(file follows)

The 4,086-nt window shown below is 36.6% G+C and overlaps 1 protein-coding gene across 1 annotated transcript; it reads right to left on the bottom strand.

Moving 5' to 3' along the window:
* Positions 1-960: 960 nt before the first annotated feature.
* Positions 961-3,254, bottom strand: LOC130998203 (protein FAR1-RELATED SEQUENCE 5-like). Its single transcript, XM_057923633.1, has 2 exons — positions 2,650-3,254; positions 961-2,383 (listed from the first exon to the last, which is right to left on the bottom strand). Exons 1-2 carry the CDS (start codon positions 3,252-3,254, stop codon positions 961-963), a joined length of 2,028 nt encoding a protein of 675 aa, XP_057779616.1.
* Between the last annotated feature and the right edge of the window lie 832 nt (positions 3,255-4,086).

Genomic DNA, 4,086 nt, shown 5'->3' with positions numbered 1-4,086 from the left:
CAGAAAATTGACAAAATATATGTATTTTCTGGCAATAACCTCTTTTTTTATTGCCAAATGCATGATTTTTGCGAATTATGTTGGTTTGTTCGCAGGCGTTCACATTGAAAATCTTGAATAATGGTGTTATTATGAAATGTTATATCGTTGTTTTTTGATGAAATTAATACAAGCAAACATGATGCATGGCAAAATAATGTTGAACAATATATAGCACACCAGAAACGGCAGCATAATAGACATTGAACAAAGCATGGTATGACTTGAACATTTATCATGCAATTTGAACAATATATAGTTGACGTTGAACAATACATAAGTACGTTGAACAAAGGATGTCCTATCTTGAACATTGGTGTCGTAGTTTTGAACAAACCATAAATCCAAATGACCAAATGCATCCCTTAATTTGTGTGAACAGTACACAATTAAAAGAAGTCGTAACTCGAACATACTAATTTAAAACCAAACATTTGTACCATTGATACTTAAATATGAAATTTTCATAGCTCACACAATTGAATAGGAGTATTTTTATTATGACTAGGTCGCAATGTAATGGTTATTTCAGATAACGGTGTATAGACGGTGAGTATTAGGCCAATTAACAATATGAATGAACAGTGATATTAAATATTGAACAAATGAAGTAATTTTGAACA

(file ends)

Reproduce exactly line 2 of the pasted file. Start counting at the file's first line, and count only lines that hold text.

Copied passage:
Moving 5' to 3' along the window: